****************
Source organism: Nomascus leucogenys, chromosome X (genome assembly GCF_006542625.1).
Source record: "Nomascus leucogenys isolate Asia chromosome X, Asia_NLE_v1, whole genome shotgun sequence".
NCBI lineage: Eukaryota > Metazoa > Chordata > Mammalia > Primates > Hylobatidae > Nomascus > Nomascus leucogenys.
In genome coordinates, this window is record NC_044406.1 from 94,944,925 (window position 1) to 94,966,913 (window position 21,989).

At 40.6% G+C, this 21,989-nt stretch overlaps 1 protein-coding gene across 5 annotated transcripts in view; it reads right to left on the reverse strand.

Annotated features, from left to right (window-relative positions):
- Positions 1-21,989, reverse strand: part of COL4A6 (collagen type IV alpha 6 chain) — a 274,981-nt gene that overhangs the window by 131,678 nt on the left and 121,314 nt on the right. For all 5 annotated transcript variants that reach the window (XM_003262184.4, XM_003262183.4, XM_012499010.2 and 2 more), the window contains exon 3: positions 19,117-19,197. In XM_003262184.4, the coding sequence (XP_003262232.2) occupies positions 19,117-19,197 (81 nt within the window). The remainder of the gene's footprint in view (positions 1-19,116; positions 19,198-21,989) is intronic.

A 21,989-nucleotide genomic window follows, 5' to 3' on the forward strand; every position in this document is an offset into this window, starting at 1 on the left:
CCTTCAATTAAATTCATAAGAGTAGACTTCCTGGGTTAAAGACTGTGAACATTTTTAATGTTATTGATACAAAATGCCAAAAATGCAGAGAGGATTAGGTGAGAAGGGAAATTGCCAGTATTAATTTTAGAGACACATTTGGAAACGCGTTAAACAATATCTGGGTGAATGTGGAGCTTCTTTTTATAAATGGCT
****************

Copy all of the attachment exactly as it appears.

Source organism: Nomascus leucogenys, chromosome X (genome assembly GCF_006542625.1).
Source record: "Nomascus leucogenys isolate Asia chromosome X, Asia_NLE_v1, whole genome shotgun sequence".
NCBI lineage: Eukaryota > Metazoa > Chordata > Mammalia > Primates > Hylobatidae > Nomascus > Nomascus leucogenys.
In genome coordinates, this window is record NC_044406.1 from 94,944,925 (window position 1) to 94,966,913 (window position 21,989).

At 40.6% G+C, this 21,989-nt stretch overlaps 1 protein-coding gene across 5 annotated transcripts in view; it reads right to left on the reverse strand.

Annotated features, from left to right (window-relative positions):
- Positions 1-21,989, reverse strand: part of COL4A6 (collagen type IV alpha 6 chain) — a 274,981-nt gene that overhangs the window by 131,678 nt on the left and 121,314 nt on the right. For all 5 annotated transcript variants that reach the window (XM_003262184.4, XM_003262183.4, XM_012499010.2 and 2 more), the window contains exon 3: positions 19,117-19,197. In XM_003262184.4, the coding sequence (XP_003262232.2) occupies positions 19,117-19,197 (81 nt within the window). The remainder of the gene's footprint in view (positions 1-19,116; positions 19,198-21,989) is intronic.

A 21,989-nucleotide genomic window follows, 5' to 3' on the forward strand; every position in this document is an offset into this window, starting at 1 on the left:
CCTTCAATTAAATTCATAAGAGTAGACTTCCTGGGTTAAAGACTGTGAACATTTTTAATGTTATTGATACAAAATGCCAAAAATGCAGAGAGGATTAGGTGAGAAGGGAAATTGCCAGTATTAATTTTAGAGACACATTTGGAAACGCGTTAAACAATATCTGGGTGAATGTGGAGCTTCTTTTTATAAATGGCT